Book Passage in Corte Madera, California on February 13th at 7pm. Come see Jimmy Carter the night before, and then just camp overnight. I'm sure they won't mind.
It's going to be a great trip, mostly because I am going to get to see a lot of old friends and meet some people I've known online for years. I'm also visiting some schools, such as the famous Bridge School, that have similar programs to the one Schuyler attends here in Texas. And I plan to be a shameless, generic San Francisco tourist, all Golden Gate Bridge and cable cars and giant trees and Rice-a-Roni. Sorry if I embarrass anyone.
The following Monday night at 7pm, I will be speaking at the regular meeting of the Writers' Guild of Texas, along with my friend Karen Harrington, author of Janeology. The topic will be "A Year in the Life of Two Debut Authors", and it should be a lot of fun. The meeting takes place in the basement conference room of the Richardson Public Library in Richardson, Texas.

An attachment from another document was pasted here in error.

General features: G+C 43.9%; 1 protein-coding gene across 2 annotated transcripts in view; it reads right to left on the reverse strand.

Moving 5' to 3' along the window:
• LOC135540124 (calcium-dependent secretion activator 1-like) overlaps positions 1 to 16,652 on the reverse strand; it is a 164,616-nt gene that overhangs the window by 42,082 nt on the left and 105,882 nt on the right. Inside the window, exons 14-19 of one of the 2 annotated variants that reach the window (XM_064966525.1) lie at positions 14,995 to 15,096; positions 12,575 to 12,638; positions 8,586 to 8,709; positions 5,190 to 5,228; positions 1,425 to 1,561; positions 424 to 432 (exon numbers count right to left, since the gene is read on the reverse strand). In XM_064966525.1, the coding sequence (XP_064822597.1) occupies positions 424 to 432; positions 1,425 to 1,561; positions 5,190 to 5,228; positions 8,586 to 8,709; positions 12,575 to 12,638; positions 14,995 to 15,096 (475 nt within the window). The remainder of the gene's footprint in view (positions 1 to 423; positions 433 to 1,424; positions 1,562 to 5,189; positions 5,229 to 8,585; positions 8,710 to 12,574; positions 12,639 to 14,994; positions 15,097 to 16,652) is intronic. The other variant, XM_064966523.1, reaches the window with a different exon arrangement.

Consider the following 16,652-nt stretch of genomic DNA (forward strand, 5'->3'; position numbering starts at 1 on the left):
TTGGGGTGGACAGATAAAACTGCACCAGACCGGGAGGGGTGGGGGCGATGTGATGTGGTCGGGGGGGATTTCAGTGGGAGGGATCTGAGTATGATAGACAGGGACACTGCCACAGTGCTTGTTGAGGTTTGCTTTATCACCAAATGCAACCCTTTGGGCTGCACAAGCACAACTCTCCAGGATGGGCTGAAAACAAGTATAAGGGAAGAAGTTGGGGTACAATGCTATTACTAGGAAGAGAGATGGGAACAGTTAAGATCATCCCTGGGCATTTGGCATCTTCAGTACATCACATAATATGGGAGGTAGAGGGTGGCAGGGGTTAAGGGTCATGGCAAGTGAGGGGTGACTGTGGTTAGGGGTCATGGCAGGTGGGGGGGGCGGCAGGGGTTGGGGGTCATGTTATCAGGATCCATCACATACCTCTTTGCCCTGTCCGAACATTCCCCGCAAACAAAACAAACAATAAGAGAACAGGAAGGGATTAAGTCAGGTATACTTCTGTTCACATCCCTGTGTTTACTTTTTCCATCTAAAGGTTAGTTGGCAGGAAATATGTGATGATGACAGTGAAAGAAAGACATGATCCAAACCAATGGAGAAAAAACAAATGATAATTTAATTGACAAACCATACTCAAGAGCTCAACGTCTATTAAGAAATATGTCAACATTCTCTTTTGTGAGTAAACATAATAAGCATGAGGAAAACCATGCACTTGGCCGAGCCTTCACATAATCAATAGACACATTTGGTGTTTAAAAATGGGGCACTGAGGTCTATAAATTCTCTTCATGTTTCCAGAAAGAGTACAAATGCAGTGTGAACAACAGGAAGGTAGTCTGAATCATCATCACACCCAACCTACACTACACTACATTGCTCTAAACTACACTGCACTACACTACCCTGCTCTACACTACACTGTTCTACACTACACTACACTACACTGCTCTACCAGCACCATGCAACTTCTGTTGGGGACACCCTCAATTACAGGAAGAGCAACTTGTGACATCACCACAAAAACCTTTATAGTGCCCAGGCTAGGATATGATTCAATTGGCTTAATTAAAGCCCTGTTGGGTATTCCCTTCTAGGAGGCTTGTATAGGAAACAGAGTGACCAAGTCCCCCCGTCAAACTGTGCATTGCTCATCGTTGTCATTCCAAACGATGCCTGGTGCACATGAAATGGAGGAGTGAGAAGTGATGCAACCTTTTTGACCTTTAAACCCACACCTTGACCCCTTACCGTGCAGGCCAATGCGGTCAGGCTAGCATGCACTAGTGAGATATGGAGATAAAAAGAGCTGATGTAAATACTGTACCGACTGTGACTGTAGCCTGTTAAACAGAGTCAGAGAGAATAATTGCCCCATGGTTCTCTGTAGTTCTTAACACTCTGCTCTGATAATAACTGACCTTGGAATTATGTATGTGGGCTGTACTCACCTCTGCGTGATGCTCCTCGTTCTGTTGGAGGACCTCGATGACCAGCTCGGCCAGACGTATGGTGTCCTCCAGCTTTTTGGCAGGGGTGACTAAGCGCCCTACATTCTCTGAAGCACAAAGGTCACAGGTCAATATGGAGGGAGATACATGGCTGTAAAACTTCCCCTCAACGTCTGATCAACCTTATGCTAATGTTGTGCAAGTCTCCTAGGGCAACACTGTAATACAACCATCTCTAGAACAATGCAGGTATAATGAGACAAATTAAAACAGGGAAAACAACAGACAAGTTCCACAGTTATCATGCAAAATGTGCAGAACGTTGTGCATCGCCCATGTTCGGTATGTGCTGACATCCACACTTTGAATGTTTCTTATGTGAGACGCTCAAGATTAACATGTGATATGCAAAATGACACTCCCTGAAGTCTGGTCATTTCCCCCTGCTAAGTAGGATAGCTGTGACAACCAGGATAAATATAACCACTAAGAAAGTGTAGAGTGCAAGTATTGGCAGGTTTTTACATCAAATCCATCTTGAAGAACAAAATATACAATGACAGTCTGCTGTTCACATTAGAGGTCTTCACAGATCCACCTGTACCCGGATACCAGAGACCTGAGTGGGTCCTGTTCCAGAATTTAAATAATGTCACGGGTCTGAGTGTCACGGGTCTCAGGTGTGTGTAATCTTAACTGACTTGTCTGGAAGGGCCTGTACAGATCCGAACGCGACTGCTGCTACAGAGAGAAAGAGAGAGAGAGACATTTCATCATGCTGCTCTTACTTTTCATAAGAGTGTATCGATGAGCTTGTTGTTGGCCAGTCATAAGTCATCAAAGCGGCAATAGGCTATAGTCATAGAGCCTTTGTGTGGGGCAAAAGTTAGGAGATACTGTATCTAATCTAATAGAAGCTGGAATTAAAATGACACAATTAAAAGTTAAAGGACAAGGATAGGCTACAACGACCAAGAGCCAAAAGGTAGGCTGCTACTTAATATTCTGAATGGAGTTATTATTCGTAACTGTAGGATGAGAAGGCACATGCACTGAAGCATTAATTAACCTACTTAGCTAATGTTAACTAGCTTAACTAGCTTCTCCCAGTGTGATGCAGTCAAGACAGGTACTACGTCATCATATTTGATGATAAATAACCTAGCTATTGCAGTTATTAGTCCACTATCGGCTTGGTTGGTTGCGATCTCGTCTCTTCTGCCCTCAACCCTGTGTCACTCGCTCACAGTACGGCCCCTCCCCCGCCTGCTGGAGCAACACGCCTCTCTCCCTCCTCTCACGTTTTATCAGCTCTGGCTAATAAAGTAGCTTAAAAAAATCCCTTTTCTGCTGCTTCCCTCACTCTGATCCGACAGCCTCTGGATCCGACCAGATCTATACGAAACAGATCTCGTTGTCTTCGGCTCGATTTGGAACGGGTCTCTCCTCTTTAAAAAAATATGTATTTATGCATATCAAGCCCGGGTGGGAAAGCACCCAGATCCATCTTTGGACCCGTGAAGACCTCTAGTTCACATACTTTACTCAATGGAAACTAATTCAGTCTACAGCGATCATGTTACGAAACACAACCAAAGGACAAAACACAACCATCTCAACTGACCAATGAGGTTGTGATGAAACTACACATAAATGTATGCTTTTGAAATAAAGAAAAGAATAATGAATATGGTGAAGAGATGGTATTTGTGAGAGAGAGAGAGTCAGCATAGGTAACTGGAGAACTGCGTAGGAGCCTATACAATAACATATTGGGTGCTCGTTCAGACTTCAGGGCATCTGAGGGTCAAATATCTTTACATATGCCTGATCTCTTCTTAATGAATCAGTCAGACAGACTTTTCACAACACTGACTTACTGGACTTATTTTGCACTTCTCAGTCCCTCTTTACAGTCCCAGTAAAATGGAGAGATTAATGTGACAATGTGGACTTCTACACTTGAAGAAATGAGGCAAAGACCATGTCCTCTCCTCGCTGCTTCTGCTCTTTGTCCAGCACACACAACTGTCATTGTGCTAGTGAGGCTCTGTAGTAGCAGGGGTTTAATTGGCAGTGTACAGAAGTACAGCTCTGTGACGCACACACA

I was going to apologize for bothering everyone with book promotional stuff yet again, but you know what? I'm not going to do that.
I recently read an excellent post on author Gwen Zepeda's blog that really made me think. (You should read Gwen's wonderful new novel, Houston, We Have a Problema, by the way. I am digging it muchly.) Hers is a common experience for authors. We find ourselves almost in an apologetic position for actually getting our work into print, and especially for being expected by our publishers to market ourselves in the process.
Gwen writes about being confronted by the stranger who has an axe to grind about publishing, but it happens with the people in your life, too. For a while you just tell yourself that it's probably hard for them to watch someone they know "suddenly" find success. You cut them slack because you think they'll come to terms with it eventually. The person who you are hasn't changed, after all, and neither have the reasons you wrote your book in the first place, reasons that have very little to do with being a Fancy Pants Author. You got published, not because the system is broken and only rewards hacks, but because you worked your ass off and created something you believe in. Still, you don't make an issue out of it because you don't want to look like a dick.
To be honest, I'm tired of feeling like I need to apologize for it. I don't think I'm going to do that anymore.